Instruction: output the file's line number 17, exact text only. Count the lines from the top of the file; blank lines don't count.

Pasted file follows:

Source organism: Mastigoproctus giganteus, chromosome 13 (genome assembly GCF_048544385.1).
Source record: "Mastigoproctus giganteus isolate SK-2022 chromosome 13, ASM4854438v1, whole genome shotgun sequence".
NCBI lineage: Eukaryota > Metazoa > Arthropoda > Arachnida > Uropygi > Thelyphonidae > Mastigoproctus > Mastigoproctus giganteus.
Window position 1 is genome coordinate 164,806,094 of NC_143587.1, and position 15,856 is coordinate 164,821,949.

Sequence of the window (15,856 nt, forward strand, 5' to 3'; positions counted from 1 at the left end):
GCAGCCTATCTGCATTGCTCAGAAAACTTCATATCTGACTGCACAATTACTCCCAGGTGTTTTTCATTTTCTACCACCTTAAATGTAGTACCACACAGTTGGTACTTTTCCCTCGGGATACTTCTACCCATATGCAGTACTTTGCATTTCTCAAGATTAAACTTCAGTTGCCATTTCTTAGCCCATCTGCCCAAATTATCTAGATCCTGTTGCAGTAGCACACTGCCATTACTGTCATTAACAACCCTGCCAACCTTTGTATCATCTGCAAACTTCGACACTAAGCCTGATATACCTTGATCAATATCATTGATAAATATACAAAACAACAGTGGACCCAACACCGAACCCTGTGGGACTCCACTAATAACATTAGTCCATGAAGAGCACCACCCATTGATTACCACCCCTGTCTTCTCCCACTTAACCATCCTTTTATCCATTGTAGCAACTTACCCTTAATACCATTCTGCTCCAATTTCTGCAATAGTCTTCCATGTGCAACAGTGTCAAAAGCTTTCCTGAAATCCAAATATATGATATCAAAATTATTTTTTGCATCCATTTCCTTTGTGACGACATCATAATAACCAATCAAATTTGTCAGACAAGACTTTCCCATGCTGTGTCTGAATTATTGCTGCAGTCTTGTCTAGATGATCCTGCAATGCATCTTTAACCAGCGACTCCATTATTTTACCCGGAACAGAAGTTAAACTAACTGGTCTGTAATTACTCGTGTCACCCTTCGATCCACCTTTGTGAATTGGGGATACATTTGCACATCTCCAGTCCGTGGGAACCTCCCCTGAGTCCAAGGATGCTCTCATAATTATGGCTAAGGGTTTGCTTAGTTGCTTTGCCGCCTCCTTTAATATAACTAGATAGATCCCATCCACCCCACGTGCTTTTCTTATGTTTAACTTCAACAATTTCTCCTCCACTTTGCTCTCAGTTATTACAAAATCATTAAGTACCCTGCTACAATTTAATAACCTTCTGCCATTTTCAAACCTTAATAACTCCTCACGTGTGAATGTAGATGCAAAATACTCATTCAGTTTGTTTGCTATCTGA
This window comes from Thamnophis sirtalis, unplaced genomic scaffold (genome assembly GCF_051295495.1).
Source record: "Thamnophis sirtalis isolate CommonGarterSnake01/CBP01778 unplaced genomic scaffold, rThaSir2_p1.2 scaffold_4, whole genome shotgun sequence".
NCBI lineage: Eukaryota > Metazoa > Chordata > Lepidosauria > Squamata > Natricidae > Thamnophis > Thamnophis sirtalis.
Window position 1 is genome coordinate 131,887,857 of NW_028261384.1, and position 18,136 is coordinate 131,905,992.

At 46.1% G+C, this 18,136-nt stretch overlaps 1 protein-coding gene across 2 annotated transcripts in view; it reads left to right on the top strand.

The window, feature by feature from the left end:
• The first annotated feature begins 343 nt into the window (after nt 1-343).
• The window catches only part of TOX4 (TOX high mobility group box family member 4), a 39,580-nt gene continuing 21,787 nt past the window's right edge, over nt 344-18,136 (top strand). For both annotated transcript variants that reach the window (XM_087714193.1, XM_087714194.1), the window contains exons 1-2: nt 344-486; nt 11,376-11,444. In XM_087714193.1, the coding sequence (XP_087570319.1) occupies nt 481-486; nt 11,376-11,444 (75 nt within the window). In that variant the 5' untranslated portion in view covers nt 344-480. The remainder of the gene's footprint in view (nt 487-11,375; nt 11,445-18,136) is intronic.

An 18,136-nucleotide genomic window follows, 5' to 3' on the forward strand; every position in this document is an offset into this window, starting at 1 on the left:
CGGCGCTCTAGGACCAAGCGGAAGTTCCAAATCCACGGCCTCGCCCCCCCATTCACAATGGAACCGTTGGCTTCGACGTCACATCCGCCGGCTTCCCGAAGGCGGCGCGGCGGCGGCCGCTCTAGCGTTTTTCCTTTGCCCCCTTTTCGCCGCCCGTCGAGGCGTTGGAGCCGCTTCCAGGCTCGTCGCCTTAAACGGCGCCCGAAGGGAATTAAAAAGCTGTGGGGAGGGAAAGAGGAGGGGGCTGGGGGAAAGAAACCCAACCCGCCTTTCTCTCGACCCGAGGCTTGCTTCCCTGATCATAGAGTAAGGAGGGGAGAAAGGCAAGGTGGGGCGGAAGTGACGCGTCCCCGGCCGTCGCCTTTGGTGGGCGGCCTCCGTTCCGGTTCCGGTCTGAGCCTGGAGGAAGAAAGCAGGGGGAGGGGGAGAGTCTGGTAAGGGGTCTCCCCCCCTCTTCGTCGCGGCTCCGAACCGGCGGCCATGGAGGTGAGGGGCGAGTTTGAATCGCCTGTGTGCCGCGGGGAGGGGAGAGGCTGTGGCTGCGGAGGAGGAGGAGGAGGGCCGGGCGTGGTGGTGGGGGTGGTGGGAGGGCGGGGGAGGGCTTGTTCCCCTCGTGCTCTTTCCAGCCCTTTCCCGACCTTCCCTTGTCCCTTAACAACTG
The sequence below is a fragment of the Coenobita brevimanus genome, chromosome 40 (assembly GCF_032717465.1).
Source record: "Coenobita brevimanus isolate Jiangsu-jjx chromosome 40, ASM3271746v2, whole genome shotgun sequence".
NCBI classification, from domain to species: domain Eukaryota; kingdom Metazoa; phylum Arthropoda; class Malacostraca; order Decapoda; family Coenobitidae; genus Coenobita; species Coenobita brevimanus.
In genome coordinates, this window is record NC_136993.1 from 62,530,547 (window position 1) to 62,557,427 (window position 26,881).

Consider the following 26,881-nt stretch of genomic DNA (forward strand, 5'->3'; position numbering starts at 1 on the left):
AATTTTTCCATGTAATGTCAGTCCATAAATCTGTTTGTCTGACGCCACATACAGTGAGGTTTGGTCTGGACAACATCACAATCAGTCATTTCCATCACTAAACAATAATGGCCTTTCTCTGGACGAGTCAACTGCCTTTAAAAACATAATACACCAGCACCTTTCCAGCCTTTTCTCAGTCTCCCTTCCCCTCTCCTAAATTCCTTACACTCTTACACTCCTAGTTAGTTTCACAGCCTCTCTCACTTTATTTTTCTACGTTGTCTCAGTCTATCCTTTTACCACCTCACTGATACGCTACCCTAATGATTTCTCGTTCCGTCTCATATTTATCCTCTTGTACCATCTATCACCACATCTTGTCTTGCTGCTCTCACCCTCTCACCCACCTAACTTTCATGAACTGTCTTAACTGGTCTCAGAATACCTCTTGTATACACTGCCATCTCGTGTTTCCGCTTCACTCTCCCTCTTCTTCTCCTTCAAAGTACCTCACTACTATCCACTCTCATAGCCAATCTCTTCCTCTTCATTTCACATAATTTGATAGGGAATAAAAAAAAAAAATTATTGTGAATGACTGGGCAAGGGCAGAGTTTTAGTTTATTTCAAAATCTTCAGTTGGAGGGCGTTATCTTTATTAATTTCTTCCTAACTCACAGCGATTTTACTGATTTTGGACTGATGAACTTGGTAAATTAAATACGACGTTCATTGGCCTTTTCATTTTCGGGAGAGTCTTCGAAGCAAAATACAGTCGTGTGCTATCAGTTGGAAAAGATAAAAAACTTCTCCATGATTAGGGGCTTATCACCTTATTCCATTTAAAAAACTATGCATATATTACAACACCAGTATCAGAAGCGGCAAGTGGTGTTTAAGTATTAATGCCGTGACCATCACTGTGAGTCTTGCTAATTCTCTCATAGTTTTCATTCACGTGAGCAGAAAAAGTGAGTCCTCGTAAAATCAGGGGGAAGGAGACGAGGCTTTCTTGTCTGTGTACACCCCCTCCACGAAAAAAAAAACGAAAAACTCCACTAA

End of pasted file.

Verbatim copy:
The sequence below is a fragment of the Coenobita brevimanus genome, chromosome 40 (assembly GCF_032717465.1).